Muscat, Oman – We are up against a bizarre situation. “Night ghettos” beckon. As commonly defined, e-government (or digital government) is “The employment of the Internet and the world-wide-web for delivering government information and services to the citizens.”
Electronic government, or in short, “e-government,” refers to the utilization of information technology, information and communication technologies, and other web-based telecommunication technologies to improve or enhance the efficiency and effectiveness of service delivery to public. The interaction process deals with employing internet, world-wide-web (www), electronic mailing, telephones, fax machines, text messaging (SMS, MMS), tracking system, identification, e-voting, online community facilities, and even television and radio for communications of information of governance, business, and services to benefit citizens at all levels (city, state or province, national and international).
E-governance allows citizens speedy interaction at any time and any location, and eliminates the necessity for physical travel to government. It permits easy access to information and forms, quicker processing time, access to help find or retrieve files, and linked information can be stored in databases versus hardcopies stored in various locations. It also lessens the need for hard copy forms and promotes greater citizen participation, as people from all over the country can interact with politicians or public servants and make their voices heard.
Studies have shown that people value prosecution of offenders over personal confidentiality, approve of Internet tracking systems of criminals, and are willing to forgo some of their personal internet privacy if it leads to the prosecution of criminals or terrorists.
Public sector or private sector portals and platforms are created that benefit citizens. For example, a person needing to renew their vehicle registration has a convenient way to accomplish this without meeting the regulatory inspection agents. They can file a tax return, book a ticket, and make payments on line, and many more.
Social networking is an emerging area for e-democracy. Government portals can be found through Facebook, Twitter and YouTube. Social media is fast gaining popularity, but can rapidly spread information which may be misleading or provocative, with far reaching effects. We have experienced this in various parts of the globe.
Examples of misinformation include tweeted news of President Assad of Syria being killed or injured; predictions of Israel’s attack on Iran’s nuclear establishment; and distorted news during Hurricane Sandy. In the context of India, in recent times we have seen mass public aggravation due to tweeted comments about top Bollywood stars, news of a mass exodus of Assamese from Bangalore due to spreading text messages, and many more. The point is, legal restriction of online comments is complicated, hence self restriction is necessary.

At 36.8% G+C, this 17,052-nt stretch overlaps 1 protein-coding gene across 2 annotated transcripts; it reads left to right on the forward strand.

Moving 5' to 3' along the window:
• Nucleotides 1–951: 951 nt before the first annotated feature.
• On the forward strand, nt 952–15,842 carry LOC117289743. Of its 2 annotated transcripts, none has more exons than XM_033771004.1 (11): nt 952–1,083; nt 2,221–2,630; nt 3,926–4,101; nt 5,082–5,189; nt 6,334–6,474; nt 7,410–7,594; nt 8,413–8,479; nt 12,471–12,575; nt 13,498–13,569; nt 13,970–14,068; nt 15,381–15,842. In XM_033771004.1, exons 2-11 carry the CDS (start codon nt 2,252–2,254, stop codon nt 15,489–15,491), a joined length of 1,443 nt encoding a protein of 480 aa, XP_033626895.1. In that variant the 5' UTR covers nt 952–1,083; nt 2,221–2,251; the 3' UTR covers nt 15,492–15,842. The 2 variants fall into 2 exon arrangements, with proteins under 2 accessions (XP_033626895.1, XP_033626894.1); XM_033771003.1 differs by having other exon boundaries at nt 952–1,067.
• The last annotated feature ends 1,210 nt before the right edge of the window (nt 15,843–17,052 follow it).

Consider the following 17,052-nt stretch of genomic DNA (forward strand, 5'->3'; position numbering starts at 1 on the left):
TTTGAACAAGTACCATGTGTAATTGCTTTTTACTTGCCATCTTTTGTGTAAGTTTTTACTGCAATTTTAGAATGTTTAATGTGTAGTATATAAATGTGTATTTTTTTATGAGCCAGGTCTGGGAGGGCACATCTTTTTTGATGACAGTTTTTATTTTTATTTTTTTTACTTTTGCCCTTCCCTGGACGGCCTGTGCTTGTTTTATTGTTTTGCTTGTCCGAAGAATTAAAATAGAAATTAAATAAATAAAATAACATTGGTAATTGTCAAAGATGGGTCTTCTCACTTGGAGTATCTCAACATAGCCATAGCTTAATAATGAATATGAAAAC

However, many controversies about e-governance exist. There are complaints of inequality due to lack of public access to the internet, issues of reliability of information on the web, and hidden agendas of government groups that could influence and bias public opinions.
E-government sites that provide web access and support often do not offer the potential to reach many users, including those who live in remote areas, have low literacy levels, or exist on poverty line incomes. In spite of huge amounts of money spent on development and implementation, it has yielded mediocre results. Some argue that online governmental transparency is dubious because it is maintained by the government themselves and information can be added or removed from the public eye.
There are also concerns regarding the implications of implementation and design, impacts on socio-economic and political factors, vulnerability to cyber attacks and disturbances to the status quo. It is opined that as people are forced to interact electronically, privacy is lost as governments obtain countless information on its citizens, and a totalitarian-like system might be developed. In countries where corruption is strongly predominant at various levels, questions are being raised whether we have a technological answer against corruption.
India is considered to be the brain hub of IT. Sadly, India is very lowly placed in the UN’s “E-governance Readiness Index.” Opportunities and scope are ample. E-governance can make various administration processes easier, less cumbersome and transparent by tracking applications, sending SMS updates to applicants, making information available online, allowing payment online, imposing penalties for delay for defaulters and many more.
With 900 million mobile connections we can achieve a fair degree of coverage. One can have voice-activated info kiosks in every village for those who do not have access to mobile phones or the internet. In recent times we have seen high voltage election campaigns with a high degree of usage of electronic applications and voting systems.
Can this desire not be successfully applied to other administrative processes in countries as a whole? Political influence on law enforcement bodies needs to be reduced or abolished in order for e-governance to be successfully implemented. Real intention or desire to enforce the laws with transparency will be possible only when the attitude of political leaders are changed.
We should fight for e-governance. This is an agitation that India in the 21st century needs, and not to create archaic laws that concentrate power in the hands of a super cop which has a huge risk of getting itself sucked into the abyss of corruption. Distribution of power instead of concentration is a logical thing to consider in order to create proper checks in the system. Technology will provide the enabling system. This is a 21st century war cry.